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    I think you have a bad check valve down the well as TW says. But without having a ball valve so you can close off water going to the house, we are just guessing. If you replace the check valve and still have the same problem, you may find that you have a leak somewhere after the pressure tank.

  4. #4
    DIY Senior Member craigpump's Avatar
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    I'm with Texas on plumbers.......most of them don't know squat about a pump system nor do most of them have the proper equipment, there is a HUGE difference between changing a pump and proper diagnostics. A good pump tech would have this problem solved long ago.

    I also agree on using sch 80 or steel drop pipe, poly is NOT the best stuff to hang pumps on.

    Sounds as though Texas and Valveman are spot on about a bad check valve in the well.

    Good luck and let us know what your pump tech finds

  5. #5

    Talking

    waaaahhhh, I thought that there was a check valve that is in a submersible pump? We are very rural, we live 50 miles away from anyone that could help us out with this, and of course they wanna charge us mileage, labor, parts, and way too damn much money. If I would have done that initially, yes, I could have saved some money, because of the power bill that just about did us in. So now, I am the pump tech, with many hours of research, and forums, (by the way, thank you so much for responding) and bitching. The bitching part is because I am a female, lol, it just seems to work for me, my husband is the brawn of the team, and I am the brains, heh heh, but, so far, so good, thanks to all of your help. I understand about the "electrician to fix the plumbing thing", and i would have to agree, but, the fact of the matter is, we struggle, we work together, to do what it takes, to survive, and if takes rolling around with drop pipe, and dealing without water for a day, while I search the web for kind people like you, to take time out of their day, to respond to my questions, then, that's what I got. But, at the end of the day, when I am able to walk in to my kitchen, turn on my damn faucet, to do the damn dishes, that have been piling on my counters, while I do all this other fun stuff. Then, and only then, I AM HAPPY!!!!!!!!!!!!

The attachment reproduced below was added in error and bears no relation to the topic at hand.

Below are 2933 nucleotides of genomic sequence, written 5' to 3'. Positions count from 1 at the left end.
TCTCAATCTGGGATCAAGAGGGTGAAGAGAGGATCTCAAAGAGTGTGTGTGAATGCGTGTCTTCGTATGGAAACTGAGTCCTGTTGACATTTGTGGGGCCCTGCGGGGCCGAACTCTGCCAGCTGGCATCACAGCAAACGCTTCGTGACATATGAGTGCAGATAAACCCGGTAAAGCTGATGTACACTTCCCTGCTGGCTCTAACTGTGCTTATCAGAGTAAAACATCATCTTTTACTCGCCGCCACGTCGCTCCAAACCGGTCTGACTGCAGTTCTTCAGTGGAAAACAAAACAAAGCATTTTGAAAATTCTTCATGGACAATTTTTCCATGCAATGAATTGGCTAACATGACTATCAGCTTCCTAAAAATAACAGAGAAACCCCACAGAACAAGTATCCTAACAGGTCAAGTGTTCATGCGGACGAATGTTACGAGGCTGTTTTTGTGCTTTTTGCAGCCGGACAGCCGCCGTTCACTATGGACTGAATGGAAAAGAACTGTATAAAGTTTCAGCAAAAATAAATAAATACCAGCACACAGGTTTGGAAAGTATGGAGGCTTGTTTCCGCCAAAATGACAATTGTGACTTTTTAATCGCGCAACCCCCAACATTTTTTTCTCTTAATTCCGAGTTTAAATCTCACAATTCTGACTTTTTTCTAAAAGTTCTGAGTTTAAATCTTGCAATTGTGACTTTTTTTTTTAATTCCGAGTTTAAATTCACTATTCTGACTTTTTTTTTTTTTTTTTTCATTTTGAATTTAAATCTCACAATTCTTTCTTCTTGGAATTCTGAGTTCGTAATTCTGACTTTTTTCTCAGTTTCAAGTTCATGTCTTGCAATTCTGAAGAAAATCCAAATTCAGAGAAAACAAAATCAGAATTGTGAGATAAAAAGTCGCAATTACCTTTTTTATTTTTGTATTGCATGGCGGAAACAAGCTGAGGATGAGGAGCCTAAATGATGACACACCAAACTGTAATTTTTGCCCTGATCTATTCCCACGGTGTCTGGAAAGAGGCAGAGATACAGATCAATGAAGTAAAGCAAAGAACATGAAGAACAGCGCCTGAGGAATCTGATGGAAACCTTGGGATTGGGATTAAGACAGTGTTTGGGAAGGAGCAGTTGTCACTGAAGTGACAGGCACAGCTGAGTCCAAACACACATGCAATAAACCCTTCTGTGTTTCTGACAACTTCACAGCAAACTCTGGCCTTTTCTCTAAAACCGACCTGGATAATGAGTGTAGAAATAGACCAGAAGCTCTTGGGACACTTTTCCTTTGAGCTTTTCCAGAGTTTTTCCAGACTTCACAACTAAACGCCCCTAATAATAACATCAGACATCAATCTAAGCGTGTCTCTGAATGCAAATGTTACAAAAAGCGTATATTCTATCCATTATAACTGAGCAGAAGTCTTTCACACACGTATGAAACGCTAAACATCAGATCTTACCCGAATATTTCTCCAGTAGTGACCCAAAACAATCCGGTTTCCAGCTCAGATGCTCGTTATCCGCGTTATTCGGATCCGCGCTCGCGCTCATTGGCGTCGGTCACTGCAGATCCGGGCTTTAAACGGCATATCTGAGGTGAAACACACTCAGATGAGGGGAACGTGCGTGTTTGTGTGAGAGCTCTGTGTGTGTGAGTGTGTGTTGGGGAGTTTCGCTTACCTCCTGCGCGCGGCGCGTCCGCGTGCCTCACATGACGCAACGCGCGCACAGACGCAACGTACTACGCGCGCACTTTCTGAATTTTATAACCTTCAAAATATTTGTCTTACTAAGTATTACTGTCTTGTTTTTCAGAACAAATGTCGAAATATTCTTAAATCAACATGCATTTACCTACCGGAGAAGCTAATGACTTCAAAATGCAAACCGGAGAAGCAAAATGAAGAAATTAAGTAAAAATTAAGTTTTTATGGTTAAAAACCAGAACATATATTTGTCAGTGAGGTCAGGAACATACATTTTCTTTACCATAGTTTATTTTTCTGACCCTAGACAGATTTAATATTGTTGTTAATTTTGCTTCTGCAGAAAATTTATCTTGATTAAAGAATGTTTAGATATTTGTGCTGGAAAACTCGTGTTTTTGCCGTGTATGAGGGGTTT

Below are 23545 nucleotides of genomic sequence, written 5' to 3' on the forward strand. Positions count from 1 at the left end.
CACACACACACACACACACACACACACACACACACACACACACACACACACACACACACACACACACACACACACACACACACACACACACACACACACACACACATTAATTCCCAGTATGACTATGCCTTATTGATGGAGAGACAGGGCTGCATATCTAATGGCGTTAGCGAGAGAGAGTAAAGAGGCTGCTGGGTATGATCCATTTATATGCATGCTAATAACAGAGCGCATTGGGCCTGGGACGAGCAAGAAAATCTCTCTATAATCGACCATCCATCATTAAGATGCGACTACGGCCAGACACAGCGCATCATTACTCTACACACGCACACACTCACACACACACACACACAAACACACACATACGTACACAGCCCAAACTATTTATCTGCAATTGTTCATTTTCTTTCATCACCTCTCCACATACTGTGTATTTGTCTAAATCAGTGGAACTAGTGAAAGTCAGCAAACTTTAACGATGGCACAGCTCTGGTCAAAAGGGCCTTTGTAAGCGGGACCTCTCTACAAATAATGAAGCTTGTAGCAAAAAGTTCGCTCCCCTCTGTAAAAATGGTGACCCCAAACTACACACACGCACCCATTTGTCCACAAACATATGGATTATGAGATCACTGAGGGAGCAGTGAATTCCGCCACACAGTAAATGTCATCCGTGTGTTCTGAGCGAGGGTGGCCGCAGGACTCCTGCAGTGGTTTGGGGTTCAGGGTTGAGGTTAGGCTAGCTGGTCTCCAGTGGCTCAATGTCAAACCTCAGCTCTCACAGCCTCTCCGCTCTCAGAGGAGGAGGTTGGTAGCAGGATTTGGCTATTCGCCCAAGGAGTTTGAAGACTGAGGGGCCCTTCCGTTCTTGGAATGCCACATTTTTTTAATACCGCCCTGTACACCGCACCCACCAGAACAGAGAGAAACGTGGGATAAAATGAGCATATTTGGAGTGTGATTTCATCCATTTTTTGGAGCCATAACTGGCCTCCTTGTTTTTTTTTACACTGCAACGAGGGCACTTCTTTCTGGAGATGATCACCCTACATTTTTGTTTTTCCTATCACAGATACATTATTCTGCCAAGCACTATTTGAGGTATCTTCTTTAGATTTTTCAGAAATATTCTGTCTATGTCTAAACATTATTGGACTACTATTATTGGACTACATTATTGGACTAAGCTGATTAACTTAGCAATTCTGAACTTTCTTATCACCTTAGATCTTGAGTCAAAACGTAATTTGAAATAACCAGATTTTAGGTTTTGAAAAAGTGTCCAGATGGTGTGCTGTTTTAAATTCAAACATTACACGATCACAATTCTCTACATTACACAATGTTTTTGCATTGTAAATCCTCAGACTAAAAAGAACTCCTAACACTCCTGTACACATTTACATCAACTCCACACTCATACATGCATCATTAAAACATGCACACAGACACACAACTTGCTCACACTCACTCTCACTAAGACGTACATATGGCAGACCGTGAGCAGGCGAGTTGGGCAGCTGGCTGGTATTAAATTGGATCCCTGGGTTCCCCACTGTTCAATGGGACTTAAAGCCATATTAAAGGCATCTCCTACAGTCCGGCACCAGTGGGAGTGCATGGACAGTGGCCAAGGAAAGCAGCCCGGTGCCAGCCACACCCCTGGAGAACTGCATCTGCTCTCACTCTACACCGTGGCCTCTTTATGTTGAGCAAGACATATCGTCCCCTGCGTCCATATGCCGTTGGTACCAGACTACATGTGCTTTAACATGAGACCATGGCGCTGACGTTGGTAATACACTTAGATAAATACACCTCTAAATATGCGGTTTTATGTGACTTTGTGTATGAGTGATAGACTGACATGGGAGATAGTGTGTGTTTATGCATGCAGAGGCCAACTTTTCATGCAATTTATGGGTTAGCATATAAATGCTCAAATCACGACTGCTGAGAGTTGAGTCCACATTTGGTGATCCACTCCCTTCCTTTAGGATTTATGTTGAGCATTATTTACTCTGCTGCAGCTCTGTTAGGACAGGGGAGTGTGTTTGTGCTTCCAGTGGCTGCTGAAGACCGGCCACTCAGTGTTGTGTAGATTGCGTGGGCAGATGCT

Last edited by oldhagonthewestcoast; 01-11-2013 at 10:34 AM.

  6. #6
    DIYer, not in the trades LLigetfa's Avatar
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    Most likely the pump does have a built-in checkvalve. It could be leaking or you could have a leak elsewhere between the pump and the tank.

    As for DIY, many of us have little choice, either because of economics or geography or simply a void of any good pumpmen. I grew up on a farm where one learns early on how to DIY. The school of hard knocks has a very mean teacher cuz she gives the exam before the lesson. In this modern day, the internet can be a treasure trove if you can separate the wheat from the chaff.

    Now, it seems in this hick town that finding good people to hire is a crap shoot so if you want it done right, you might best have to learn to DIY or hire the incompetent to do it over and over if you can even get them to do a return visit. I don't mean to insult any of the pumpmen here as they a talented bunch of guys even if some of them are a little arrogant or lack bedside manners.

    On the topic of poly pipe WRT to wire chaffing, they make standoffs to prevent that. As for wiring your pump wrong, all I can think is maybe you got the start and run wires mixed up.

    As for living on well water, you had best learn sooner than later how to keep a watchful eye on it or it will cost you. Being blissfully unaware of a pump short cycling results in a pain in the wallet.

    I had a neighbor and co-worker who's electric bill was increasing month by month. This went on for a very long time and I only learned of it after the fact. He had a leak in the pipe between the pump and the house which he only discovered after the pump pressure degraded significantly.